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Why You Need to Know About Hep C
You might have Hepatitis C and never know it. You could carry it for years and never know it. Hep C is curable, but it could lead to liver cancer if it’s untreated and that’s why you should be tested for it.
“About 40% of people carrying Hep C don’t know they have it,” says Geraldine Joseph, PA, Physician Assistant at Ryan Health. “Hep C has no symptoms, but left untreated it can lead to serious health problems.”
Hep C is a different disease than Hepatitis A and Hepatitis B. And you don’t get these diseases in progression — Hep A to Hep B to Hep C. They are each different, and each contracted differently.
- Hepatitis A is contracted through feces. That’s why good hygiene is important, and why washing your hands, especially after using the restroom, is a must. Hepatitis A is frequently spread in restaurants and around food preparation.
- Hepatitis B is contracted through blood, semen, and other bodily fluids. It is generally spread through sexual activity.
- Hepatitis C is spread through blood. It is a common illness among intravenous drug users who share needles and other drug paraphernalia, but it can also be spread through un-sanitized tattooing or piercing equipment. You can also get it from unprotected sex, and from sharing toothbrushes or razors with someone infected.
The good news is that there are vaccines for Hepatitis A and Hepatitis B, and there is a treatment that cures Hepatitis C. Several medications are available depending upon the genotype of Hep C you have. It’s important that you stay in touch with your health care provider when you’re taking them over a few months so they can track your progress. Hep C treatments range from about eight to 12 weeks and is easily tolerated for most patients.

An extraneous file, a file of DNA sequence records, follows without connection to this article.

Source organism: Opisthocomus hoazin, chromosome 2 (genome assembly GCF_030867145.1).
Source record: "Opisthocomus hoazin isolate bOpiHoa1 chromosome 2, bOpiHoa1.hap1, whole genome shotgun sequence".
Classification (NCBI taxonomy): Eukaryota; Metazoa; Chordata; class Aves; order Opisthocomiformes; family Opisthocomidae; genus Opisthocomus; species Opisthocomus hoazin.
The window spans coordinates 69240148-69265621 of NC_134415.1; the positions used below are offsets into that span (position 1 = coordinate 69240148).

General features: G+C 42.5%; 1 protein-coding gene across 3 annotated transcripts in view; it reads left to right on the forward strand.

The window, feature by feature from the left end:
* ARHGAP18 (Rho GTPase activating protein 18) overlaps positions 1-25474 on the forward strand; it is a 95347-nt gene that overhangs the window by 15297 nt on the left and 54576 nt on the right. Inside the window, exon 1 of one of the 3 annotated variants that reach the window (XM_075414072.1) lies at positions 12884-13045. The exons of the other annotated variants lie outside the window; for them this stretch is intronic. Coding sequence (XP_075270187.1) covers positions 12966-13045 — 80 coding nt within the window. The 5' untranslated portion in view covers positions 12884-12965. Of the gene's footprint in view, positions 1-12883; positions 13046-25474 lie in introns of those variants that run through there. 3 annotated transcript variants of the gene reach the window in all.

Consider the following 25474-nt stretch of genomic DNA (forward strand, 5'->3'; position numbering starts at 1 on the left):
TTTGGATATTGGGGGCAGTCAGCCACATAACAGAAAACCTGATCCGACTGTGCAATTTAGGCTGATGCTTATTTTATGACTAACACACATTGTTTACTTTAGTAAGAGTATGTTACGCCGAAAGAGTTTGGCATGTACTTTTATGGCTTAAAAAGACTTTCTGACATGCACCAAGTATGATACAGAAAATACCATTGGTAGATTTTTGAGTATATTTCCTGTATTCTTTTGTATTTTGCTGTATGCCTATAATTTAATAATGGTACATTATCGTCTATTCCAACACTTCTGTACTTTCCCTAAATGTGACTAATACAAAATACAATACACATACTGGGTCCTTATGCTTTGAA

“We have a rapid test for Hep C, and when we’re out in the community with our mobile health van we encourage people to take the test,” says Fay Barrett, MPH, Ryan Health’s Senior Director of Support Services. “We get results in 20 minutes and can make an appointment at a Ryan Health center if someone needs it.”
Ryan Health’s mobile health van is back in the community again, offering HIV and Hep C testing. You can also call us at 212-484-5812 for HIV/HEP/PrEP/PEP services and testing.
“Hep C is easier to contract than HIV. MSM (men who have sex with men) have a higher risk of contracting Hep C via sex,” Joseph says. “Everyone should be tested regularly if they have many partners. But a monogamous straight couple is probably safe, although they should be tested at least once to set a baseline.”
And like with HIV, the only symptom may be fatigue or feeling slightly nauseous — there are no fluid discharges. But you know your body, and if something doesn’t feel right.
“Sometimes there are no symptoms at all, which is why we ask a lot of questions about sexual practices and partners, tattoos, and piercings,” explains Barrett. “Many people don’t know they have Hep C until we ask questions and lead them to a test.”
The Hep C cure rate is 95 percent, but you can be reinfected if you engage in high-risk activities after being cured. Remaining aware and vigilant — and getting tested — are important.